South Carolina Capitol Bible Reading Marathon

S.C. joins six other states for marathon

On April 28–May 2, God’s Word was read for 90 consecutive hours, early in the morning and through the night at the south steps of the South Carolina State Capitol building in Columbia. This is South Carolina’s first time participating in a Capitol Bible Reading Marathon. And His Word will not return to Him empty (Isa. 55:11).

John Hash founded the Capitol Bible Reading Marathon in Washington, D.C. He had a vision to have God’s Word read publicly, free of commentary and politics. Hash was inspired after participating in a Bible reading marathon in 1989 on the Mount of Olives in Jerusalem. Today, the event is directed by Seedline International, a nonprofit organization that produces, transports, and distributes God’s Word around the world. What started in Washington, D.C., now has occurred in seven state capitals, including South Carolina.

South Carolina’s Bible Reading Marathon began with an opening ceremony with prayer and worship. Then the editor and president of The Baptist Courier, Jeff Robinson, encouraged listeners by sharing the overarching biblical narrative of Christ in all of Scripture.

“Jeff traced the ‘crimson river,’ the blood of Jesus Christ, through the books of the Bible,” said Debra Summerlin, a volunteer with Seedline International and coordinator of the event. She said, “It was very well done; it was a perfect lead into the Bible reading marathon.”

Following Robinson’s address, 12 South Carolina Christian leaders, including Josiah Magnuson, a representative of District 38 (Spartanburg County) read passages from Psalm 119. Additional music followed, and Genesis 1 was read to kick off the marathon.

Individuals signed up to read in 15-minute time slots before the event. The public could also sign up as the event took place. A total of 360 slots needed filling to complete the 90 consecutive hours. Any spots that weren’t filled were read by event volunteers. But an estimated 75 percent of the spots were filled and included roughly 15 legislators, two women who read in Spanish, a volunteer who read in Portuguese, and “multiple readers who took their shoes off to read in honor and reverence to God’s Holy Word,” Debra added.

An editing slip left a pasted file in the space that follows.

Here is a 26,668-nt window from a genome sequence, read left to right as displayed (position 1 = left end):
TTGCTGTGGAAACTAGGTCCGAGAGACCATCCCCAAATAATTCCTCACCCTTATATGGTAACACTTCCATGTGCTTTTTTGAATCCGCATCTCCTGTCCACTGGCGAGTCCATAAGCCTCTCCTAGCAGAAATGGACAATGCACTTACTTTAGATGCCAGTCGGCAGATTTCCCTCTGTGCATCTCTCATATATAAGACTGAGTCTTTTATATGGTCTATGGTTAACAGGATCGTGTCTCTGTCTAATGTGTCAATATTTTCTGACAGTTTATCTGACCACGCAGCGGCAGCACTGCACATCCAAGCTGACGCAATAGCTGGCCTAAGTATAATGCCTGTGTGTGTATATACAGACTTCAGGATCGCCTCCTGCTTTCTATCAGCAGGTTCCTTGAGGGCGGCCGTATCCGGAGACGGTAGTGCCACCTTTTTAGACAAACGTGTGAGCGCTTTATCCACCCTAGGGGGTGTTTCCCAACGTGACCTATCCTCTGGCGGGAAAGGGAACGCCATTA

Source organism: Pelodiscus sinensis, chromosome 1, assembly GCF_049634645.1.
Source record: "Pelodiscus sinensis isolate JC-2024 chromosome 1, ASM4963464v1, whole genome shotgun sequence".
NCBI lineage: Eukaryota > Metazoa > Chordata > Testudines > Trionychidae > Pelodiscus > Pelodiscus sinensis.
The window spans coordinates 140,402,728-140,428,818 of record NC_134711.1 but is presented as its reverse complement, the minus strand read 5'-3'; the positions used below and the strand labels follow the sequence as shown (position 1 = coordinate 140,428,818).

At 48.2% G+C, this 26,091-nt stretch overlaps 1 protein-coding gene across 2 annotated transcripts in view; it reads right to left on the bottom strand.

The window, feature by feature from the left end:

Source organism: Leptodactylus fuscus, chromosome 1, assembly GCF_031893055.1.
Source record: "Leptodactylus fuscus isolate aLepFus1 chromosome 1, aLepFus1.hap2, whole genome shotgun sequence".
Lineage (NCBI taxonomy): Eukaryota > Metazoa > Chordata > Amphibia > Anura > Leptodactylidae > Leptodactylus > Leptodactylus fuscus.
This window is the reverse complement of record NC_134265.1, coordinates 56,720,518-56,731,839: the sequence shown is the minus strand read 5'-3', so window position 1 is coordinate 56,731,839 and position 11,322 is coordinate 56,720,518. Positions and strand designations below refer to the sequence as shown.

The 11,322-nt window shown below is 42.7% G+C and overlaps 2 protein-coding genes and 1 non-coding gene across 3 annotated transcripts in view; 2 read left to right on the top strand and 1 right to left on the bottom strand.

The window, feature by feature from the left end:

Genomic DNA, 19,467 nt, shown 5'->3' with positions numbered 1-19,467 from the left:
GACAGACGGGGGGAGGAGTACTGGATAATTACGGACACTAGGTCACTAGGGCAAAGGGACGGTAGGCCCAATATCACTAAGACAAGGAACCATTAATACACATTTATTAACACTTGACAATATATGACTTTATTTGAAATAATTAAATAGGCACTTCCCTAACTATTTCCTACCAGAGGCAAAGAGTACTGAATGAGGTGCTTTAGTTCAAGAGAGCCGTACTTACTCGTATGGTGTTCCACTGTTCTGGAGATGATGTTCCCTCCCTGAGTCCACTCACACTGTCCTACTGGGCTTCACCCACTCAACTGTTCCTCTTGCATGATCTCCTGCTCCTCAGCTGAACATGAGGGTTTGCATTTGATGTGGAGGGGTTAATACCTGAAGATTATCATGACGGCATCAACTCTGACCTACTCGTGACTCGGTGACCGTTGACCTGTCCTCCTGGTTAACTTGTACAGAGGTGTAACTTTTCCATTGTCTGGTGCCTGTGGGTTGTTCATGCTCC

She said many expressed their gratitude for the opportunity to read God’s Word, recalling one individual who, in his prayer, said, “I just thank You that I can read Your Word at my state house.”

By 7:30 a.m. Thursday, they read through Revelation 21. They read back in Psalms until their closing ceremony at 10 a.m. Then John Goudelock (associate pastor) and Josh Walls (worship pastor) of Living Water Baptist Church began the closing ceremony with a challenge and worship. State Rep. Bob Harris led a reading of Revelation 22. The ceremony ended with worship and a closing prayer.

Tony Summerlin, husband of Debra Summerlin and co-coordinator of the event, said they had bathed this marathon in prayer for months. And “God showed up in a mighty way, a marvelous way. It was well beyond anything that I could imagine, but that just shows you what kind of God we serve,” he added.

The Bible Reading Marathon gets God’s Word out to the public and reminds states to return to Christian principles. But the main focal point is simply the Bible. Readers are not allowed to comment or protest. Instead, participants simply read the Bible, Tony explained. This keeps with Hash’s vision: He desired that God’s Word be the priority of the entire event.

Tony said Christians often go to church, tithe, and are involved in Sunday school, but they do not get outside of their four walls. The Bible Reading Marathon provides an opportunity for congregations to leave the church building.

The event includes an opportunity to witness. Jesus did not just die for Southern Baptists; He died for the world, Tony said (1 John 2:2). The invitation is to all. “Come to me, all who labor and are heavy laden, and I will give you rest” (Matt. 11:28).

The Summerlins said they desire that people see the value of God’s Word. First, His Word will not return empty to God, but will accomplish His purpose (see Isa. 55:11). And second, God exalts His Word above His name (Ps. 138:2).

“It’s all about Him. And it’s all about His Word. And we never want to lose focus of the fact that this whole Bible reading marathon is to read God’s Word out loud,” Tony said.

For more information regarding future Bible Reading Marathons in South Carolina and other states, visit

“Holy words long preserved, For our walk in this world 

They resound with God’s own heart, Oh, let the ancient words impart” 

— “Ancient Words” (written by Lynn DeShazo, performed by Michael W. Smith)